This is probably the best known Indonesian dish of all. The main Indonesian daily newspaper, Kompas, nominated it as one of five Indonesian “national dishes”. (The others are soto—a meat and vegetable broth; rendang—rich and spicy stew of meat slow-cooked in coconut milk; sate—basically, a kebab; and gado-gado—vegetable salad with peanut sauce. I’ll feature these when we can all start moving around again.
Just two days before 9/11 international TV news network CNN conducted an infamous survey on Facebook. They received 35,000 votes on the question of what is the world’s most delicious dish. Rendang came first; nasi goreng was second. I’m not sure a psephologist would have been impressed by the methodology!
Nasi goreng, like some of Italy’s tastiest dishes, was originally a way of using up cooked rice. Food is not wasted in Indonesia—particularly semi-sacred rice. Traditionally it would be served for breakfast, using what was left over from the previous day’s dinner. It is a dish that perfectly symbolises these times of scarcity and belt-tightening. If you steam rice for the nasi goreng it is important that you do it the day before and let it get cold—and dry. Don’t be tempted to use hot, moist, freshly cooked rice. (And, by the way, I’m going to show you my tried and tested way of steaming rice in my next post.)
This recipe makes one major concession to the current situation. One of the key ingredients should be Indonesia’s ubiquitous shrimp paste. I am not sure how readily available this is in supermarkets right now. In an article a few years ago I wrote that it was available from Tesco and Sainsbury’s. Currently it is not showing on their websites. So instead I have used a combination of anchovies and fish sauce. The result is not the same—but I think it’s still pretty tasty!
As befits a dish designed to use up leftovers for breakfast, it is dead easy to make. Essentially, fry chopped ingredients in a pan, add the rice, stir, and serve. Ingredient quantities are not critical. As always with my food, don’t skimp on anything that provides flavour to the finished dish: in this case, garlic, shallots, anchovies, and fish sauce.
Go for it!
- Shallots | 4 medium size
- Garlic | 4 or 8 cloves, depending on size
- Chillies | as you’ll see from the picture, I used 3 red finger chillies, plus 5 or 6 smaller, hotter ones, a mixture of red and green; you can use whatever is available, and make it as hot as you’re comfortable with
- Anchovies | small tin
- Cooked white rice | 400g
- Sweet soya sauce (kecap manis) | 3 tbsps
- Fish sauce | 2 tbsps
- Eggs | 4 large
- Rapeseed oil | 3 or 4 tbsps
For optional topping, after cooking
- Tomatoes | 5 or 6
- Pickled vegetables (acar) — I will post a recipe for these very soon
- Prawn crackers | 8
- Shallots, garlic, chillies
Chop roughly then blitz in an electric chopper until the pieces are around 3 or 4 mm thick—they need to blend in the rice without turning into mush
Crack open into a cup or bowl, ready to add to the pan all together
- Prawn crackers
- Add the oil to a large, hot frying pan
- Add the shallot/garlic/chilli mix
- Stir and fry over a medium-high heat for a minute or so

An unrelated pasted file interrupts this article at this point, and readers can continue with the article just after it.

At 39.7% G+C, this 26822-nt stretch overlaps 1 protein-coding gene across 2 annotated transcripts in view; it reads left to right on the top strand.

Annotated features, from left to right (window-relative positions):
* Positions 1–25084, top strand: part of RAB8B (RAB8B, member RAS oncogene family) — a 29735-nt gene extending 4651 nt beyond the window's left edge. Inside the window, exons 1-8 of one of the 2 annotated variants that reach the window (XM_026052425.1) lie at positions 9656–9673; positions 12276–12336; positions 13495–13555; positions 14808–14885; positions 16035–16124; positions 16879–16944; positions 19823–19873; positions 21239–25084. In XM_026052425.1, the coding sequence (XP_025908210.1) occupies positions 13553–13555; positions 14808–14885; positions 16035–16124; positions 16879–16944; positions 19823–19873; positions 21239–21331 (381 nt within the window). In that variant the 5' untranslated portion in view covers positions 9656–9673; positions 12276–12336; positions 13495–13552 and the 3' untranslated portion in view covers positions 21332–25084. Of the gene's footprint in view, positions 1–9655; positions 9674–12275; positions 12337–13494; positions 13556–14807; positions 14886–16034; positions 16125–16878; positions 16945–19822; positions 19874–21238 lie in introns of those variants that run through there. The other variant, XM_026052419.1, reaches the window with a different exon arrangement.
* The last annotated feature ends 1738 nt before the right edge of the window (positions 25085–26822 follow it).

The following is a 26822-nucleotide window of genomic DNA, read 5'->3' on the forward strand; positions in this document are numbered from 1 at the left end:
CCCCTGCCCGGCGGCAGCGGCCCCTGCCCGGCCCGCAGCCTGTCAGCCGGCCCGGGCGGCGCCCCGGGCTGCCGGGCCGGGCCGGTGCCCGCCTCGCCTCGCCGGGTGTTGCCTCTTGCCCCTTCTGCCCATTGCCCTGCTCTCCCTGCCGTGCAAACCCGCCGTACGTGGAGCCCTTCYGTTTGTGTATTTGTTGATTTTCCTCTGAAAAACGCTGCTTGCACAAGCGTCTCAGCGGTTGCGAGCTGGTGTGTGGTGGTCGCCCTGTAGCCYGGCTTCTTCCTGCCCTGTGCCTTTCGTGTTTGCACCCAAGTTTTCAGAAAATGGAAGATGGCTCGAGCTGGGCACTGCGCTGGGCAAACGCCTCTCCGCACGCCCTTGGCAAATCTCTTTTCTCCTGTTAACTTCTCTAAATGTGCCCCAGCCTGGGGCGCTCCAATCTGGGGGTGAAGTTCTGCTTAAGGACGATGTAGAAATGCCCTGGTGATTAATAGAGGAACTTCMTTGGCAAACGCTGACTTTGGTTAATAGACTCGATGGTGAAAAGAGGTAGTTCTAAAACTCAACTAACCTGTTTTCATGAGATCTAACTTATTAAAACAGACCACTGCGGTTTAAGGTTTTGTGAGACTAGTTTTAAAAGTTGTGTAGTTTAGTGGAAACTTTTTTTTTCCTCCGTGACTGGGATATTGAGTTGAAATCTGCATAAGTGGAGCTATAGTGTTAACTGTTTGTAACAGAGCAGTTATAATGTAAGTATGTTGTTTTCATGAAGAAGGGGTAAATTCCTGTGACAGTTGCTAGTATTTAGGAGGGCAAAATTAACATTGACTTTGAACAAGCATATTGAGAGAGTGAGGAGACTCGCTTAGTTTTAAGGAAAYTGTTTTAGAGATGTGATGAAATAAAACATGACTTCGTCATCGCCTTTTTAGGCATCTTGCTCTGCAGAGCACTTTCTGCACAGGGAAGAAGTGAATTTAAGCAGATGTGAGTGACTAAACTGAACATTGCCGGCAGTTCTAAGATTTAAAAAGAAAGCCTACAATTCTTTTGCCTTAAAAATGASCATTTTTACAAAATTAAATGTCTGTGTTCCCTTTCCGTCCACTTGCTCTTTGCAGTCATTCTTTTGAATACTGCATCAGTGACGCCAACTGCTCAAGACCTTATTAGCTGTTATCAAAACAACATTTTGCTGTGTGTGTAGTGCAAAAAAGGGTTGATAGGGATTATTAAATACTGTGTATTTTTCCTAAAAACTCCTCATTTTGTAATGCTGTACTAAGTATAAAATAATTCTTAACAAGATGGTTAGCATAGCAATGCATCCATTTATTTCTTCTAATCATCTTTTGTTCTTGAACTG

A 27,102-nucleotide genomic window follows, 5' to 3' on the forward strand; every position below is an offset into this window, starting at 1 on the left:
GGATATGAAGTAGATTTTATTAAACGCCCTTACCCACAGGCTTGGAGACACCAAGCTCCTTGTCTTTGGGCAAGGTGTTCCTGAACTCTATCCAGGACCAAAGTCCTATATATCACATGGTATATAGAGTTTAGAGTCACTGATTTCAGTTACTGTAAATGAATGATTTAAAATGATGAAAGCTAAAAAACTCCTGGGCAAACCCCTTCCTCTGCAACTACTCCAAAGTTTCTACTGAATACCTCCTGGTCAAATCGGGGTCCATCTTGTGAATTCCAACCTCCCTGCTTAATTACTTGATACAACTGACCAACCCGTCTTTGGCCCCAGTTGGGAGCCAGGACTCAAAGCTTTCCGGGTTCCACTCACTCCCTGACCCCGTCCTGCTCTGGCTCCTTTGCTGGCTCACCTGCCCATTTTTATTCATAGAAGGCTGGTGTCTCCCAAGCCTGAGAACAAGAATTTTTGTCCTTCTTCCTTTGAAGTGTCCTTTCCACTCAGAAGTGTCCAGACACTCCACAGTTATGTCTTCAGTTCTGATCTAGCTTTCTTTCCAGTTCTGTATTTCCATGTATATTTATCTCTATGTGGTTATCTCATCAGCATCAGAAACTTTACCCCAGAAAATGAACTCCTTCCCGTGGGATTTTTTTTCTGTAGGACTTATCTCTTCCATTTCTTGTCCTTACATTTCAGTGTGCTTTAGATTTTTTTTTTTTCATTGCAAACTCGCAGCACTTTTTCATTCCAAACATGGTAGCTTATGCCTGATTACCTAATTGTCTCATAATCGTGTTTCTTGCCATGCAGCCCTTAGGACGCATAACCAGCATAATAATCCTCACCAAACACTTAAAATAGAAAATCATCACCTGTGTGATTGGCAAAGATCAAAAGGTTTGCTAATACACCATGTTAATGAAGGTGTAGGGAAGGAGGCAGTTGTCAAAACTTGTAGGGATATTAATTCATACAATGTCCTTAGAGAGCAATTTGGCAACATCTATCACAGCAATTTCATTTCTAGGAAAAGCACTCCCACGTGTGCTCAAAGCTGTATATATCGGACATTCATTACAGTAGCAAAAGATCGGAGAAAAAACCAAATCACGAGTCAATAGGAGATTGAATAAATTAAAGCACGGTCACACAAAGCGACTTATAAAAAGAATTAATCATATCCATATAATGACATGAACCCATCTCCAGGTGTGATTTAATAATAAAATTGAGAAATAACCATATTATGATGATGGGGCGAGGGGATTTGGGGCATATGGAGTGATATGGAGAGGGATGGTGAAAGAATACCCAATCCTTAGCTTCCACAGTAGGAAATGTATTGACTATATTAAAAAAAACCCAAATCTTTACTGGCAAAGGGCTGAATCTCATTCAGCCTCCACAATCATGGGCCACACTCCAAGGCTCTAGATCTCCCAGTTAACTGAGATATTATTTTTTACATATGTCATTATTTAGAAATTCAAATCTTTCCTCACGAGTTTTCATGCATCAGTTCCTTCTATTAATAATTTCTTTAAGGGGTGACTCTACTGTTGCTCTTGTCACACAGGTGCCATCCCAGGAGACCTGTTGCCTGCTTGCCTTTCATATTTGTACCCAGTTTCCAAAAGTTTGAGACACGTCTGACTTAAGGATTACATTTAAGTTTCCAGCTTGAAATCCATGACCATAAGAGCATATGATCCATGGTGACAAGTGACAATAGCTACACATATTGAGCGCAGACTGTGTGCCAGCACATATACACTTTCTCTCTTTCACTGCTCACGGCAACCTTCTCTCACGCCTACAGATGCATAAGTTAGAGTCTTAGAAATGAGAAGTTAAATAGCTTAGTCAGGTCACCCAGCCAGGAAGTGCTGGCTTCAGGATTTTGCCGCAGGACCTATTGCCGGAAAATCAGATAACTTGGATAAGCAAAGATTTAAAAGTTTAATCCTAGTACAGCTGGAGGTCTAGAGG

- Sprinkle over a couple of teaspoons of salt and incorporate
- Add the anchovies; mash them into a coarse paste with your stirring spoon
- Continue to fry for about 5 minutes in total—until the shallots just begins to caramelise
- Add the rice and gently mix together
- There may be a few lumps in the rice—break these up with a pestle, if you have one; otherwise use a large stirring spoon or fork
- Add the sweet soya sauce, and the fish sauce and gently stir these in
- Push the mixture in the pan to one side, add a drop more oil to the empty side of the pan, and slide in the eggs
- Scramble the eggs in the corner of the pan, then mix together with everything else
- Spoon into bowls for serving
Given that this was originally a dish of leftovers, it is quite normal to add to the mix a bit of shredded chicken or beef, or prawns—you might want to add some sliced sausage.
I always add fresh, sliced tomatoes or cucumber to the top of the rice before serving. And prawn crackers never go amiss.
What goes particularly well with nasi goreng is a spoonful or two of acar—vegetables pickled in sweet vinegar. Everyone likes this when I serve it at my supper club dinners. It’s so simple to make—I’ll post a little recipe shortly.
Where to find Asian ingredients
Most small towns these days have a shop selling at least some fresh Asian ingredients, and the big supermarket chains stock an ever-growing selection. You can also buy a lot of things on Amazon. Just bear in mind that the supermarkets and Amazon do tend to use ‘Thai’ as the generic description for any ingredients from South-East Asia, including Indonesia. There is also a website called Thai Food Online that sells almost everything.
Until recently I got the majority of my Asian supplies from Sun Hung Chang a great supermarket that has been going for 20 years at the top end of Commercial Road in Portsmouth. But for the last year or so I’ve been able to buy more and more from Ikon Enterprise. This is a wholesaler that has opened a retail outlet in Bordon. They have very good prices, and are very close to Haslemere, Surrey, where I live. Their address is 29 Woolmer Way GU35 9QE